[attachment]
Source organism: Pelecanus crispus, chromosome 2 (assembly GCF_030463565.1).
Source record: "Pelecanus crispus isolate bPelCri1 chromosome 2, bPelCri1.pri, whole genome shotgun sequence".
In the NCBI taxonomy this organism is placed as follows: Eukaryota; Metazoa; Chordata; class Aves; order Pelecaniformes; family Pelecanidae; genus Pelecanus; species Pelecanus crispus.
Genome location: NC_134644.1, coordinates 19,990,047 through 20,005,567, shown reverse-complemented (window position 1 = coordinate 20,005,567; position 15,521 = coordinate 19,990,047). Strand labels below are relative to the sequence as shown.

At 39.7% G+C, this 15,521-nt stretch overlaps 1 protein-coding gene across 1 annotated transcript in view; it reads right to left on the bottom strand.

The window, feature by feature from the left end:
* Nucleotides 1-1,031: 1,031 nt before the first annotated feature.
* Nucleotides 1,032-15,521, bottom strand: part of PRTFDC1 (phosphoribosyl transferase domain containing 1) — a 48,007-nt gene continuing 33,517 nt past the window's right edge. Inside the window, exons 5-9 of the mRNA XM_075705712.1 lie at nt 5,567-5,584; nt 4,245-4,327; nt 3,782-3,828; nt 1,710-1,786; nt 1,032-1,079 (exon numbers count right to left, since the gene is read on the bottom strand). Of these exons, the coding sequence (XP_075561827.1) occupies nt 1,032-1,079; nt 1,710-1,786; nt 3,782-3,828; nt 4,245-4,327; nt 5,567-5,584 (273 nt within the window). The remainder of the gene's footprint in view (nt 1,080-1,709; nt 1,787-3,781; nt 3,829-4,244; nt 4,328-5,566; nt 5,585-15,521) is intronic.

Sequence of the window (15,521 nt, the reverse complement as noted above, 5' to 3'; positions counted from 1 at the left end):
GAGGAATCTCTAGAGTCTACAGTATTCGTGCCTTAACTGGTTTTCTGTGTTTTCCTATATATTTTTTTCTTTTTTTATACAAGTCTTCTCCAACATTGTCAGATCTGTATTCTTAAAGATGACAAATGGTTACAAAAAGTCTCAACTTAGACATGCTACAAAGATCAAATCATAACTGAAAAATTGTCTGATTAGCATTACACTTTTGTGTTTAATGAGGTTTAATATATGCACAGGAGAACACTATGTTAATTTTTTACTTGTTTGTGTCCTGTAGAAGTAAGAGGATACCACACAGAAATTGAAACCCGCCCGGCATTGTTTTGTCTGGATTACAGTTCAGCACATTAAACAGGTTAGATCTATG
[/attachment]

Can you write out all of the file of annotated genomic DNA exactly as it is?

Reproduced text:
Source organism: Pelecanus crispus, chromosome 2 (assembly GCF_030463565.1).
Source record: "Pelecanus crispus isolate bPelCri1 chromosome 2, bPelCri1.pri, whole genome shotgun sequence".
In the NCBI taxonomy this organism is placed as follows: Eukaryota; Metazoa; Chordata; class Aves; order Pelecaniformes; family Pelecanidae; genus Pelecanus; species Pelecanus crispus.
Genome location: NC_134644.1, coordinates 19,990,047 through 20,005,567, shown reverse-complemented (window position 1 = coordinate 20,005,567; position 15,521 = coordinate 19,990,047). Strand labels below are relative to the sequence as shown.

At 39.7% G+C, this 15,521-nt stretch overlaps 1 protein-coding gene across 1 annotated transcript in view; it reads right to left on the bottom strand.

The window, feature by feature from the left end:
* Nucleotides 1-1,031: 1,031 nt before the first annotated feature.
* Nucleotides 1,032-15,521, bottom strand: part of PRTFDC1 (phosphoribosyl transferase domain containing 1) — a 48,007-nt gene continuing 33,517 nt past the window's right edge. Inside the window, exons 5-9 of the mRNA XM_075705712.1 lie at nt 5,567-5,584; nt 4,245-4,327; nt 3,782-3,828; nt 1,710-1,786; nt 1,032-1,079 (exon numbers count right to left, since the gene is read on the bottom strand). Of these exons, the coding sequence (XP_075561827.1) occupies nt 1,032-1,079; nt 1,710-1,786; nt 3,782-3,828; nt 4,245-4,327; nt 5,567-5,584 (273 nt within the window). The remainder of the gene's footprint in view (nt 1,080-1,709; nt 1,787-3,781; nt 3,829-4,244; nt 4,328-5,566; nt 5,585-15,521) is intronic.

Sequence of the window (15,521 nt, the reverse complement as noted above, 5' to 3'; positions counted from 1 at the left end):
GAGGAATCTCTAGAGTCTACAGTATTCGTGCCTTAACTGGTTTTCTGTGTTTTCCTATATATTTTTTTCTTTTTTTATACAAGTCTTCTCCAACATTGTCAGATCTGTATTCTTAAAGATGACAAATGGTTACAAAAAGTCTCAACTTAGACATGCTACAAAGATCAAATCATAACTGAAAAATTGTCTGATTAGCATTACACTTTTGTGTTTAATGAGGTTTAATATATGCACAGGAGAACACTATGTTAATTTTTTACTTGTTTGTGTCCTGTAGAAGTAAGAGGATACCACACAGAAATTGAAACCCGCCCGGCATTGTTTTGTCTGGATTACAGTTCAGCACATTAAACAGGTTAGATCTATG